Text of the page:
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> {quote:title=TomJH wrote:}{quote}Mr. Muller, it's been a really fun ride this month watching those film noirs, along with your pungent comments both before and after each film. In particular, I'd like to thank you and TCM for introducing me to The Burglar, which I had never seen before.

>

>

> One more thing, Mr. Muller, you've been a class act for coming on these boards and sharing your opinions with us here. I want to put in a special thanks for that.

>

>

> It is my sincere hope that we will see you on the channel again soon. You've been a great host. Your love and knowledge of all things noir is apparent to all.

>

BOOM! I totally agree with Tom's comments here! Your presence both on the channel and here on the boards not only gave this entire Spotlight feature a sense of gravitas, but also provided me with a feeling that we're all here together, enjoying and discussing these flix! It was really a class act, as Tom mentioned, for you to participate in Miss Wonderly's awesome thread, and we can only hope that you'll return for more flix to present and share together on TCM sometime soon!

 

Wish you the best, Mr Muller! You totally rock!

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Yes, I think Holden would have likely made a fairly good Marlowe. Joe Gillis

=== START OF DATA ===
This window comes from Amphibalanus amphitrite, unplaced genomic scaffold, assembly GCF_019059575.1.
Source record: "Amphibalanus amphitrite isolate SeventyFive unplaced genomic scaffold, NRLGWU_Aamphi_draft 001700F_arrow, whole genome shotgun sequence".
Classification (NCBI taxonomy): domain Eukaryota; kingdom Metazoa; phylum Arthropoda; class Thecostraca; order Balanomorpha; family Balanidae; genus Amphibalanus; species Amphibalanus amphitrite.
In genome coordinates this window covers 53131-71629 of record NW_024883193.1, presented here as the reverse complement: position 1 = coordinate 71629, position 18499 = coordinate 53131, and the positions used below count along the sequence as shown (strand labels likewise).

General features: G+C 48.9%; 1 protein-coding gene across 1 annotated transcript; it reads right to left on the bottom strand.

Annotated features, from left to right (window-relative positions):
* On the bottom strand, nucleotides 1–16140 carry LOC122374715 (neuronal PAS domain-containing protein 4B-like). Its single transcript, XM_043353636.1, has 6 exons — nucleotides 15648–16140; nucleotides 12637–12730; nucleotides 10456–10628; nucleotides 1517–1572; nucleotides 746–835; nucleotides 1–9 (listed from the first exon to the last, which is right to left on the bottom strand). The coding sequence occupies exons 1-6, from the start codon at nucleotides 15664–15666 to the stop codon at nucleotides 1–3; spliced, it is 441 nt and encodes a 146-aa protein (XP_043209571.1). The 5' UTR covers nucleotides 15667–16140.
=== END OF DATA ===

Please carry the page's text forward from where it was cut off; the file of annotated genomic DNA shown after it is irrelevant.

from Sunset Boulevard is already partly there with his cynical, sarcastic

attitude within and without his narrative. The physical presence and looks

and age would be about right too. I suppose Holden had so many first rate

film roles offered to him during the 1950s, maybe a detective movie wouldn't

have been of much interest, but it sure would have been interesting to see.

 

 

Too bad that Bob Mitchum was closing in on 60 when he played Marlowe. What

would it have been like if he did it in his prime? I don't mind it all that much that

the movies usually keep the brainy aspects of Marlowe out of sight. But it's

an intriguing aspect of the books that he plays chess and drops the offhand literary

allusion. Not your typical private dick.

 

 

 

 

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Has TCM ever shown the Mitchum remake? If they have, wish they would again (in primetime) Wasnt the Anne Shirley character dropped in the remake? Was she in the book?

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Well if Bill can narrate a movie post-mortem, maybe he can do this too.

Holden as Marlowe would have been an interesting proposition, one

we'll just never get to see.

 

I saw the two Mitchum films (Bob being the only actor to play the character

twice in the movies) many moons ago and would love to see them again.

Unfortunately, they're not on YT--yet. :D

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I actually saw the remake (Farewell, My Lovely) before I saw the original. But I havent seen it since it was released, so I dont remember too much about it. The Big Sleep remake (set in London of all places) I never saw. Cant believe that one is too good, as it flopped.....

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No, The Big Sleep was not as good as Farewell, My Lovely imo, though

it did have the scene of Candy Clark trying to seduce Bob. A little weird.

Dreary old London just doesn't present the contrast with the underlying

corruption as well as sunny LA does. I think Sleep was a British production,

so I guess they figured they'd shot it there. Didn't really work.

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I thought 20,000 Years in Tarrytown was the Van Winkle pic, and that

The Big Sleep was the alternative title for Abbott and Costello Meet

Doris Day.